And I think the White House had sort of been trying to play it both ways. It tried to play it off, like the president could tweet whatever he wanted, but you would still have people sort of doing this, you know, playing this ambassador role, still reaching out behind the scenes. And I think that once you have seen the way the president treats his own diplomats, it's just really hard for other countries to respect those people, to take them seriously, to believe that they're speaking on behalf of the administration or on behalf of the president.

KING: To me sometimes it's because there's so much daily drama, we kind of follow the insults on Twitter and you follow something that was said. And then sometimes I just think we need to step back and say, wait a minute, this is a chairman of the foreign relations committee essentially saying the president of the United States is an emotional child.


KING: The president -- that's what he's saying. That's what he's saying. And so it's -- you're not -- I was raised, you don't say those things about the president. But the -- you have the chairman of the Foreign Relations Committee saying, sorry, I need to say these things. He's an emotional child. And it's an adult daycare center. And thank God there are these adults around him. Somebody must have missed their shift, he said the other day to the president.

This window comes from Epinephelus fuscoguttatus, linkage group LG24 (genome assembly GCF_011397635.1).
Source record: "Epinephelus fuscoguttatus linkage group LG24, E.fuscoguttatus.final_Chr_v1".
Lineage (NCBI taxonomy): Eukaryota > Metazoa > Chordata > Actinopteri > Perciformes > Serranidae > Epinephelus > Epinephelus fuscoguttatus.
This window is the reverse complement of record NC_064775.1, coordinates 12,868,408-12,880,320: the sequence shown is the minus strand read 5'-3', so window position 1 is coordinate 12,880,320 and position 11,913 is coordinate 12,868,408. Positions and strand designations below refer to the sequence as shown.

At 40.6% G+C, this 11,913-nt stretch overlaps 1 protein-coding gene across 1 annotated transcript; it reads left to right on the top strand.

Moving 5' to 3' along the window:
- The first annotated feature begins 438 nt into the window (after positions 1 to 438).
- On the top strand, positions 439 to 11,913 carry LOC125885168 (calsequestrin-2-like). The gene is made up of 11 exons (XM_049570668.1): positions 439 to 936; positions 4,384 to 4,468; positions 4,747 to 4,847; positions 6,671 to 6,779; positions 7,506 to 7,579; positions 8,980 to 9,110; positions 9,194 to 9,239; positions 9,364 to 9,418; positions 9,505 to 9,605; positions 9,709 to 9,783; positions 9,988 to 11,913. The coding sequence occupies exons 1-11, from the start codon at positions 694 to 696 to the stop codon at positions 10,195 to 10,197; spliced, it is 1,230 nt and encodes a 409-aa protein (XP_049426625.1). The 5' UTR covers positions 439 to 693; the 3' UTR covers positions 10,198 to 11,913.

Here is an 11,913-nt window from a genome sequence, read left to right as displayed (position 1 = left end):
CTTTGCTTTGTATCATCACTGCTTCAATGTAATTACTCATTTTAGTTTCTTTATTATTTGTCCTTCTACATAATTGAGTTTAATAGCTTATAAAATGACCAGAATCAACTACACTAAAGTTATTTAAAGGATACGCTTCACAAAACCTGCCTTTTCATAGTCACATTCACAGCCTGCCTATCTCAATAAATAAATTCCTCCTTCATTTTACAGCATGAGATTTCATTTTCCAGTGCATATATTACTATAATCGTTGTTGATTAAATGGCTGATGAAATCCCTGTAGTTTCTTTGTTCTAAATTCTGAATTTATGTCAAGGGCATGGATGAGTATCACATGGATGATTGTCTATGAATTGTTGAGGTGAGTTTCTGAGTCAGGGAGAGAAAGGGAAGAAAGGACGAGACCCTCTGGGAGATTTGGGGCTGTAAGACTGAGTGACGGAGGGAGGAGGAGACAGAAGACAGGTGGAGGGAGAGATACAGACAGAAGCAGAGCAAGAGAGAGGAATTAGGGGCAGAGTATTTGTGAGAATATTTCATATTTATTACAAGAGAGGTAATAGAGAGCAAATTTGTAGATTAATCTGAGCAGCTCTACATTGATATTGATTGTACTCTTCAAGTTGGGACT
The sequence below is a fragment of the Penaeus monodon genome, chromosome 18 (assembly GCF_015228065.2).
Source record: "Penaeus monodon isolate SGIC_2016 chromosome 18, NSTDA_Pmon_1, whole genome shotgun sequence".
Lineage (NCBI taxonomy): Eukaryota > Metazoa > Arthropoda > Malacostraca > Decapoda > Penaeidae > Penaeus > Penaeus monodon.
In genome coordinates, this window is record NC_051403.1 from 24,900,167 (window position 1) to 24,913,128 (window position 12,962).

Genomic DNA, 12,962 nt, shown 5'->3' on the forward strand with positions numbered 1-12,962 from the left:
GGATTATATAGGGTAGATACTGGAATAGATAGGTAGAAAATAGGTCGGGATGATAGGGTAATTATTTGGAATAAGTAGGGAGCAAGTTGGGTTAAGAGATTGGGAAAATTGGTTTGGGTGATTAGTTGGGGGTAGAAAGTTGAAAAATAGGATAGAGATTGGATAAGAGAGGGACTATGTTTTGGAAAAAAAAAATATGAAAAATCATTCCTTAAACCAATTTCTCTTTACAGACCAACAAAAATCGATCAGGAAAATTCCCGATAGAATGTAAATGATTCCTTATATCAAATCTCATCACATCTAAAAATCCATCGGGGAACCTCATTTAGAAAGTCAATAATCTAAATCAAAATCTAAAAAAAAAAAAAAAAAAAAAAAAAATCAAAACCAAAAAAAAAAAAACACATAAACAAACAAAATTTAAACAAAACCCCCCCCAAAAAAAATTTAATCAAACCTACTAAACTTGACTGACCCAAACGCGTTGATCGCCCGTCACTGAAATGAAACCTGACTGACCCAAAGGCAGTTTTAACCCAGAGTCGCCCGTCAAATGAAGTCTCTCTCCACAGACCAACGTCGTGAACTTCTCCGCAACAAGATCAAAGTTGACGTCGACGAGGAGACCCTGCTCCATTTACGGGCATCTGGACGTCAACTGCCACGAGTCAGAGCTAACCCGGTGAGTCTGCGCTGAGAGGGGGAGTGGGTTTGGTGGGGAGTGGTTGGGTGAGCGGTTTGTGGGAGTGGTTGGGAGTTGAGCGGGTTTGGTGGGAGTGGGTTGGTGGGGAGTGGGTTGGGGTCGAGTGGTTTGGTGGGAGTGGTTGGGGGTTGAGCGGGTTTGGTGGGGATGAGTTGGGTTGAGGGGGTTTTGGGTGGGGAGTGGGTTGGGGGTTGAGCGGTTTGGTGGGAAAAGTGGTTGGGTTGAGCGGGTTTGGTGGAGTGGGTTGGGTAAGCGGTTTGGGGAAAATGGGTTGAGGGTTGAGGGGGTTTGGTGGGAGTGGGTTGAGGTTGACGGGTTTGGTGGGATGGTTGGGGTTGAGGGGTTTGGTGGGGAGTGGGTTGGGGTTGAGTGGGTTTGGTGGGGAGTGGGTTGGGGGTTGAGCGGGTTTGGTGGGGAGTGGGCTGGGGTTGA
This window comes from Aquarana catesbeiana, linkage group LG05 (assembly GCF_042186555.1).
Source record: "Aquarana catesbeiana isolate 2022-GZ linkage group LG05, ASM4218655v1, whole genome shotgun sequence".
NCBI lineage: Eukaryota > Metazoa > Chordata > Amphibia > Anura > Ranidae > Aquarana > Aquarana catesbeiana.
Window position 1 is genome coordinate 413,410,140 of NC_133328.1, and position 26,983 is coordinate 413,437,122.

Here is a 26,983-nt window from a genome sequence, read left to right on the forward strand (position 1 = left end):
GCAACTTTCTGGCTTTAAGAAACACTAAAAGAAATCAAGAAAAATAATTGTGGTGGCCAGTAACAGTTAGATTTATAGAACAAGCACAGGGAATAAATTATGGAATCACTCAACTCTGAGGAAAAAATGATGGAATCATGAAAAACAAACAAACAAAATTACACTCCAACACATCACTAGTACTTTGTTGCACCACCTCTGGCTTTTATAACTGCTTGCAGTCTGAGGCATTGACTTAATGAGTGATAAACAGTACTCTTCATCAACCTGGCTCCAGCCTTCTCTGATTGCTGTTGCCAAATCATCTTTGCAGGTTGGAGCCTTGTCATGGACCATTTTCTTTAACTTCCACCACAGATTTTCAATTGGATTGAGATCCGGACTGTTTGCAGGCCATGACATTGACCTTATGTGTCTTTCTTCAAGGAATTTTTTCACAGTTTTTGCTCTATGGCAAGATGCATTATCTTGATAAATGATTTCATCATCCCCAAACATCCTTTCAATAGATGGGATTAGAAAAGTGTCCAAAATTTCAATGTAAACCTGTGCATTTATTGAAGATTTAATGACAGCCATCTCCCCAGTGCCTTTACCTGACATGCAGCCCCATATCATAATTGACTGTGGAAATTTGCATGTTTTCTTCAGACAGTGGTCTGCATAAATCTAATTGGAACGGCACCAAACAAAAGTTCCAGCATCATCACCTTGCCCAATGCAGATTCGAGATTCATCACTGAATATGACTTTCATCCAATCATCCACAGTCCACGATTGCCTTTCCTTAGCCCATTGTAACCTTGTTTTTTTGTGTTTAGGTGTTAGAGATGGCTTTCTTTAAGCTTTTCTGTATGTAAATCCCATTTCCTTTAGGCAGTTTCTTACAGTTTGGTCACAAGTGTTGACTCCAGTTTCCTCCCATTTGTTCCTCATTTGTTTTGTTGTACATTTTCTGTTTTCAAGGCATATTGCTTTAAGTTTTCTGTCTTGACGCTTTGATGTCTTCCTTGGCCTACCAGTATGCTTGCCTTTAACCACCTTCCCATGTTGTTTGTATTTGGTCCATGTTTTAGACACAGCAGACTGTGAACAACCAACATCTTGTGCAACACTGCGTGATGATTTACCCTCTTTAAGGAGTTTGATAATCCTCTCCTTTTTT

When you step back about that, I mean and you do hear from time to time some other senators have said things close to this. You hear it a lot more privately. You even hear members of the Trump administration, cabinet members saying, you know, we keep the president off the guardrails and things like that. It's -- again, we get caught up in the daily drama sometimes, but it is stunning these things being said.